Stop injustice against chambering students, young lawyers tell Bar Council

KUALA LUMPUR: The Young Lawyers Movement (YLM) is urging the Bar Council to draw up a ruling for firms to pay the minimum wage to chambering students.

Members of YLM gathered at the sidelines of the Bar Council's extraordinary general meeting at Wisma MCA, here, on Friday (May 27), to stand in solidarity with underpaid chambering students.

This was in response to the recent statements by Bar Council president, Karen Cheah in an interview with a news portal saying that implementing a minimum pay for pupils would be counterproductive to small legal firms.

However, Cheah added that a guideline was underway for the minimum wage of chambering students.

YLM spokesman Vince Tan told the media that the Bar Council should protect the rights of young lawyers instead of business entities, adding that a guideline was simply not enough and a proper ruling is due.

Currently, Tan shared that pupils in chamber were paid as low as RM300 a month.

"Many people are leaving the profession because their rights are not protected.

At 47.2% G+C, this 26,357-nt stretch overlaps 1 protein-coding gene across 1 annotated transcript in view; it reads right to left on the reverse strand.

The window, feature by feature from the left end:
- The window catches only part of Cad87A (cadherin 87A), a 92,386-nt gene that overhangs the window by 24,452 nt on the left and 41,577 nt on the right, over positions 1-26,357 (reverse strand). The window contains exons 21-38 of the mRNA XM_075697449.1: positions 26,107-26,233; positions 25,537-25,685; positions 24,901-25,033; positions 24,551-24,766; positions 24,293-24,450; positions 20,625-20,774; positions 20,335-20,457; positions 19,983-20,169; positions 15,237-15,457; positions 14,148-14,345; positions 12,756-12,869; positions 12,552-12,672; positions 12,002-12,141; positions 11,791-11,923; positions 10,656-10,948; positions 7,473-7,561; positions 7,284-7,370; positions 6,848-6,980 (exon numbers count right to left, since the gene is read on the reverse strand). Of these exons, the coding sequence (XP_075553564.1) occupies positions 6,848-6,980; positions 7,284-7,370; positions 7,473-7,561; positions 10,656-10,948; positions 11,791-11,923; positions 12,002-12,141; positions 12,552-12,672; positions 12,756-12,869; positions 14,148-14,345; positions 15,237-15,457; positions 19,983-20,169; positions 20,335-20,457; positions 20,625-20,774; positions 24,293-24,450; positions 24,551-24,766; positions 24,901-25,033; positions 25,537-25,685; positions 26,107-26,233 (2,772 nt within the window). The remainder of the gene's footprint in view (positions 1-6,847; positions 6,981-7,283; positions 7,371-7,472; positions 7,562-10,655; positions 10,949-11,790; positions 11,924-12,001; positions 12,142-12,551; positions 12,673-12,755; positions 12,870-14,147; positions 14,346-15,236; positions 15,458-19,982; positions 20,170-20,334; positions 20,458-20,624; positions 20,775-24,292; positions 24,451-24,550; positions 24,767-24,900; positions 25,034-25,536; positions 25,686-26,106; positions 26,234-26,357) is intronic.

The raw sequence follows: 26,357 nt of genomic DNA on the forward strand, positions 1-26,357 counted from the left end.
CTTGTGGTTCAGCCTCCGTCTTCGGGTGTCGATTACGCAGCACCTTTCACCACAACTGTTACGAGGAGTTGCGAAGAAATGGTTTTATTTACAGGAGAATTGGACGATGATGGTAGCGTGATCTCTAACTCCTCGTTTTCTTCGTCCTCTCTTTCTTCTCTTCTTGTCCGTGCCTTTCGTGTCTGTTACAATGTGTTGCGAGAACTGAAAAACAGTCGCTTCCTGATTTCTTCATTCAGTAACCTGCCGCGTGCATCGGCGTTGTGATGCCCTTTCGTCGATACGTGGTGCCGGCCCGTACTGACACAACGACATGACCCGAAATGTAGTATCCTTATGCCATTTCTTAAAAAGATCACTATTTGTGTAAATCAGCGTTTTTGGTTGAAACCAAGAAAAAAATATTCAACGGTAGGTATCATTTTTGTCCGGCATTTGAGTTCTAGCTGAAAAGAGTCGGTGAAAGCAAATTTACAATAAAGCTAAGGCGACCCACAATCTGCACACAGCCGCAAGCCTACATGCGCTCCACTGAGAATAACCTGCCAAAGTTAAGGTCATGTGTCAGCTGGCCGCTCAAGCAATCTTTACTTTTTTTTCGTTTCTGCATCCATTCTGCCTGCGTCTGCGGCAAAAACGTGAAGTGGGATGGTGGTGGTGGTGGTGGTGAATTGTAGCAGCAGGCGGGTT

"Some pupils in chambers have mouths to feed and some are not paid enough to cover even food expenditure let alone rent, car maintenance or others.

"Now we can see that more students are voicing out as compared to before because there was a culture of fear.

"Back then when one pupil voiced out, there would be 10 senior lawyers cornering the pupil," he said.

Tan said the Bar Council should stop exploitations of chambering students, adding that the legal profession should move forward with time and to start competing with other overseas firms.

Also standing in solidarity was Khairul Shahrizan of small legal firm Shahrizan & Co, who suggested a remuneration of at least RM3,000 for pupils in chamber at law firms.

"That is my personal view but if the government can implement a minimum wage of RM1,500, what makes the legal profession so special that they cannot implement it?

"If you can take a pupil for chambering, it means that you have been in practice for at least seven years so if you cannot afford to pay at least that then you need to reflect on your financial standing," he said.

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